“Allow yourself to be heard. Let your emotions come through and find a channel for them. … Allow yourself to grieve when you need to. Allow yourself to laugh when you need to. Allow yourself to talk when you need to. Allow yourself to transition and change when you need to.”15. Devery Jacobs knows that mental fitness is completely unselfish.Photo Credit: Ryan Pfluger
“I wanna tear down the idea that focusing on mental health is selfish. I think that’s one of the biggest roadblocks I’ve experienced. Also speaking with people—particularly women of older generations—they feel that being selfless means they need to give their all and abandon themselves and only focus on those around them in order to be a good woman or a good mother or what have you. I just wanna stress how it’s untrue. It’s not true that it’s selfish to focus on oneself. Actually, it’s integral to making sure that we can have long lasting lives and are able to do a better job at sitting with people and and honoring ourselves. … It is so important and can be the greatest gift that one can give themself.”16. Kyla Pratt thrives when she says no.Photo Credit: Ben Cope
“For so long, we all sit back, and we don’t recognize [we’re] trying to be people pleasers and trying to make things easy for everyone else. Sometimes we don’t recognize what that’s doing to us. Practicing saying no is one of my favorite things to do now. I have no problem with it; I feel no guilt. One of my favorite things I always say whenever I’m feeling a little overwhelmed is, ‘You only can do what you can do, and that’s OK.’”17. Holly Robinson Peete’s reminder to herself is a reminder to us all.Photo Credit: Riker Brothers
“Don’t be so hard on yourself. You’ve come this far. You’ve done a lot. You’ve been strong. You’ve seen the peaks of the hills and the valleys. You’ve done a lot, and now it’s time to just take it easy on yourself.”18. ALOK says to never underestimate the healing power of friends.Photo Credit: Celeste Sloman
“I’m a firm believer in the power and poetry of a dinner date with a friend. It’s my primary means of grounding myself. Just being able to have one of those languid, 2-, 3-, 4-, 5-hour conversations where you’re just synthesizing all the things you’ve been thinking and feeling.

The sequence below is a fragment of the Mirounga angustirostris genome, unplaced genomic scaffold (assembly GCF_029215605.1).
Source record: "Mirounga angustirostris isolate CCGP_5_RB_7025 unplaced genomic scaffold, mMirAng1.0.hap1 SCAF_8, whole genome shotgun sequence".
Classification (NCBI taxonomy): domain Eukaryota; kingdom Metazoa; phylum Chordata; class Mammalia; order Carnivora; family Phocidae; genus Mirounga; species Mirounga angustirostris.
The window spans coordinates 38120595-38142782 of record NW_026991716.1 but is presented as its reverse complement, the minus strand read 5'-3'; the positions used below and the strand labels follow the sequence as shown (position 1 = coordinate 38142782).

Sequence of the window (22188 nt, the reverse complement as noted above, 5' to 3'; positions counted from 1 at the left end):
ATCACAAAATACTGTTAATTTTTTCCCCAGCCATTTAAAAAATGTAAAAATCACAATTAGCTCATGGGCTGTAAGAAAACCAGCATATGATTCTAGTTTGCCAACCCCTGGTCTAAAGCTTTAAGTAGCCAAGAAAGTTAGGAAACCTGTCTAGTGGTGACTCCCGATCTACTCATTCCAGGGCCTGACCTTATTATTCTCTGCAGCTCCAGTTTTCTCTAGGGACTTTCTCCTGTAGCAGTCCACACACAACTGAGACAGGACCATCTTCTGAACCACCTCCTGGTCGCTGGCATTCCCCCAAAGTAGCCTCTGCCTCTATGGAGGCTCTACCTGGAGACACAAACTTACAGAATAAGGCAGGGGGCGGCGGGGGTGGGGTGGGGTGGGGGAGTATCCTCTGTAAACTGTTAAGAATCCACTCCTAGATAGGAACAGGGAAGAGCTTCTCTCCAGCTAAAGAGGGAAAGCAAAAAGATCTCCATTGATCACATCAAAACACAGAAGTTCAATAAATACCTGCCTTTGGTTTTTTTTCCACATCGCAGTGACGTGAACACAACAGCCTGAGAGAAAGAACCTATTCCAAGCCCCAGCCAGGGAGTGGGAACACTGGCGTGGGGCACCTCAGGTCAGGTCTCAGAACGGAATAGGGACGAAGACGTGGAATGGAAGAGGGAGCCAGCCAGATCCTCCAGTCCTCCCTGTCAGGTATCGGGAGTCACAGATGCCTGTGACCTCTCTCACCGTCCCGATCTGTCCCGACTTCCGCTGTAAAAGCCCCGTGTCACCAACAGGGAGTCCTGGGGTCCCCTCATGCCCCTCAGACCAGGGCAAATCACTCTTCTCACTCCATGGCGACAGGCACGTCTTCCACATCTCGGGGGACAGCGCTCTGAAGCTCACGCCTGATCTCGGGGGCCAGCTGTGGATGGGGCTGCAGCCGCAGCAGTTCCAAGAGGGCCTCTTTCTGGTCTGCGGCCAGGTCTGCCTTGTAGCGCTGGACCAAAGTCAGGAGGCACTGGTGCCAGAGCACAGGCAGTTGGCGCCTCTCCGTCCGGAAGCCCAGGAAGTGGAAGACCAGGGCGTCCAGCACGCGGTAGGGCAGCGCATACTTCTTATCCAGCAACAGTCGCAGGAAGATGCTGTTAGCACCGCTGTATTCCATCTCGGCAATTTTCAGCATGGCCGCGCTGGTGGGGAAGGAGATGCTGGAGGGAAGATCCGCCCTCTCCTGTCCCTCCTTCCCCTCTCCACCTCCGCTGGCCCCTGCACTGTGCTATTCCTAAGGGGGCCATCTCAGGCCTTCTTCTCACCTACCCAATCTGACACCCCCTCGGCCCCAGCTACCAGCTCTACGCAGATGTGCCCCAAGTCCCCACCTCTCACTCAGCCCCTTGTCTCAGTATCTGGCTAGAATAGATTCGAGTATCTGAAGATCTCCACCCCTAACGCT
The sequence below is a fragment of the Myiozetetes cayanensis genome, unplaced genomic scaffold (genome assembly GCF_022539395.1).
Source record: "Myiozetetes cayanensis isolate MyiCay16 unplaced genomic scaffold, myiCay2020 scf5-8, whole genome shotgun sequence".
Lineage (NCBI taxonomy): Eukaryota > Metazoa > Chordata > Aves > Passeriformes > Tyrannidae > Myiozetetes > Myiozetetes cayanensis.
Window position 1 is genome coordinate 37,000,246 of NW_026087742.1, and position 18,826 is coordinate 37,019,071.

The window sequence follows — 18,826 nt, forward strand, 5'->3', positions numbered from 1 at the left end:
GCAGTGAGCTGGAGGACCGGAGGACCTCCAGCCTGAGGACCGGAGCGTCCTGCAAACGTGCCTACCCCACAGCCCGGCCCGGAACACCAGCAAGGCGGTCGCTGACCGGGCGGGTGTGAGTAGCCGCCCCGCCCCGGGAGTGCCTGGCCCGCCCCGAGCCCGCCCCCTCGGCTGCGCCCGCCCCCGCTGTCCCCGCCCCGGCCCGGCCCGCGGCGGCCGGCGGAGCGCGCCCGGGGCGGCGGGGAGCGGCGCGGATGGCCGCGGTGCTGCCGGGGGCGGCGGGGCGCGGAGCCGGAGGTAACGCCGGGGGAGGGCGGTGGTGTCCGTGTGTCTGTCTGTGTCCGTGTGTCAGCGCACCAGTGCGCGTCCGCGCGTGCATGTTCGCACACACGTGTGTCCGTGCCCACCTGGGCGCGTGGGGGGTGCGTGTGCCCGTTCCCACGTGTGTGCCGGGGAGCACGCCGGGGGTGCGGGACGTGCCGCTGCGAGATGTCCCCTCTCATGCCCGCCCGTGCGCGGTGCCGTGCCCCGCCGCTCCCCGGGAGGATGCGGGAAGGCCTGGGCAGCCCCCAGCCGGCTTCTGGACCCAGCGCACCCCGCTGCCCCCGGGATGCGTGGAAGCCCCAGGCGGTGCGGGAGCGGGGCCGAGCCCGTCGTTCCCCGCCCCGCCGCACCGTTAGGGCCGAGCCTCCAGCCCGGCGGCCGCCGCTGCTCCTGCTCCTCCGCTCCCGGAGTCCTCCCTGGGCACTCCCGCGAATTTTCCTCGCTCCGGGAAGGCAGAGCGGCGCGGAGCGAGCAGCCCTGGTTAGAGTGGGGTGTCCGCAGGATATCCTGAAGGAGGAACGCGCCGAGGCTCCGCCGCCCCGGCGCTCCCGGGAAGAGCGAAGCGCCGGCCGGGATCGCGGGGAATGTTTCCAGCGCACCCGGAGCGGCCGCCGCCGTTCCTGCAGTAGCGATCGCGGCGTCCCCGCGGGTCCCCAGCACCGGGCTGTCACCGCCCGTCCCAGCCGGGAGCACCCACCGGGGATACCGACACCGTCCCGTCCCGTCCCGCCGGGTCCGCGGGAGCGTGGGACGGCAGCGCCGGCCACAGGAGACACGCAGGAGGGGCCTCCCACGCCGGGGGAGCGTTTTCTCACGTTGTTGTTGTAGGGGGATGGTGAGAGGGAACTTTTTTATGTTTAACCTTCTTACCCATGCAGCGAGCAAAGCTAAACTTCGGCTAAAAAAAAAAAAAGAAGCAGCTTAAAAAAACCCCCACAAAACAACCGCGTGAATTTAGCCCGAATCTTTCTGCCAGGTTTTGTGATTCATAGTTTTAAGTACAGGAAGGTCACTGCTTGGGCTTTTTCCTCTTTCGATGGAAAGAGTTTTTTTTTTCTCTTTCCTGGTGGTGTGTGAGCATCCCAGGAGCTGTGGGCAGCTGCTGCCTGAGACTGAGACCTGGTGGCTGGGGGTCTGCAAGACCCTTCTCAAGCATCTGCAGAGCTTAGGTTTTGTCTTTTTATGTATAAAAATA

What’s so important about that is having people in my life mirror back to me that they’re rooting for me, so that I’m remembering I’m not in this alone. Having people who don’t require me to be one thing and grant me permission to be figuring it out … is one of the most powerful embraces I’ve ever had. It continually gives me the stamina and the fuel to keep going because it feels like most of the time I’m drowning. But when I’m having a real heart-to-heart with someone who I love, I remember, OK, I can do this. That’s why I feel mental health is a collective project—it requires this coming together. We can’t just heal in silos. We need each other.”19. Rebecca Black’s advice to her younger self speaks volumes.Photo Credit: Sarah Pardini
“You’ll never regret being nice to yourself, even if it’s in the littlest moments of allowing yourself to wear what you really want to wear or do what you really want to do or say what you really want to say or not say what you don’t want to say.”20. Naomi Osaka’s short but sweet message.Photo Credit: Zoey Grossman
“It’s always OK to admit things are hard, that things aren’t OK sometimes, but always know that there are people out there who can relate to you and what you’re feeling.”
Wondermind does not provide medical advice, diagnosis, or treatment. Any information published on this website or by this brand is not intended as a replacement for medical advice. Always consult a qualified health or mental health professional with any questions or concerns about your mental health.Keep ReadingExplainer A Nice Lil Intro to Antipsychotics These meds might sound scary, but they’re really helpful.Stories 13 Surprising Things People Learned From Their Parents’ Divorce Shit happens, but there’s a silver lining.Highly Recommend 11+ Mental Fitness Finds From Black-Owned Businesses Adding to cart never felt so good.